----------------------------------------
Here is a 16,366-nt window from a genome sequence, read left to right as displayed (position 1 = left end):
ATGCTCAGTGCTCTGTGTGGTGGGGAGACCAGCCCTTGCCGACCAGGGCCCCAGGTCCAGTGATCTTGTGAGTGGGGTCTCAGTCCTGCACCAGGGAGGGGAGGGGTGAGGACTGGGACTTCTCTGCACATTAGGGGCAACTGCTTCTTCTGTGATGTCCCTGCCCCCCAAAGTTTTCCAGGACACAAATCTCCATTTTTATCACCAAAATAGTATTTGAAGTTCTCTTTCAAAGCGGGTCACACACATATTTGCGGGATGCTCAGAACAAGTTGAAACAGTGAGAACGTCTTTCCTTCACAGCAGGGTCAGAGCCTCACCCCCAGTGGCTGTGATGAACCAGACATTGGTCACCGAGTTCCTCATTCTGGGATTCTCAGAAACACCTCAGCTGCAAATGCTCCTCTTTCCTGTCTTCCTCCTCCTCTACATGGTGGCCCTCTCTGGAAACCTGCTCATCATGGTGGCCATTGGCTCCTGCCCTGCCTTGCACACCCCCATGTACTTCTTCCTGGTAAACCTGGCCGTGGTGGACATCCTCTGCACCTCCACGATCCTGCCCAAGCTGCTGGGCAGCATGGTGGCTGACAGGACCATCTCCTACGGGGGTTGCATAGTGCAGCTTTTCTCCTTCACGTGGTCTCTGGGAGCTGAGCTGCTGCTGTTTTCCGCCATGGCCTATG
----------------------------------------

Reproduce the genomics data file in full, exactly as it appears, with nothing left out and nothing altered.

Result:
Here is a 16,366-nt window from a genome sequence, read left to right as displayed (position 1 = left end):
ATGCTCAGTGCTCTGTGTGGTGGGGAGACCAGCCCTTGCCGACCAGGGCCCCAGGTCCAGTGATCTTGTGAGTGGGGTCTCAGTCCTGCACCAGGGAGGGGAGGGGTGAGGACTGGGACTTCTCTGCACATTAGGGGCAACTGCTTCTTCTGTGATGTCCCTGCCCCCCAAAGTTTTCCAGGACACAAATCTCCATTTTTATCACCAAAATAGTATTTGAAGTTCTCTTTCAAAGCGGGTCACACACATATTTGCGGGATGCTCAGAACAAGTTGAAACAGTGAGAACGTCTTTCCTTCACAGCAGGGTCAGAGCCTCACCCCCAGTGGCTGTGATGAACCAGACATTGGTCACCGAGTTCCTCATTCTGGGATTCTCAGAAACACCTCAGCTGCAAATGCTCCTCTTTCCTGTCTTCCTCCTCCTCTACATGGTGGCCCTCTCTGGAAACCTGCTCATCATGGTGGCCATTGGCTCCTGCCCTGCCTTGCACACCCCCATGTACTTCTTCCTGGTAAACCTGGCCGTGGTGGACATCCTCTGCACCTCCACGATCCTGCCCAAGCTGCTGGGCAGCATGGTGGCTGACAGGACCATCTCCTACGGGGGTTGCATAGTGCAGCTTTTCTCCTTCACGTGGTCTCTGGGAGCTGAGCTGCTGCTGTTTTCCGCCATGGCCTATG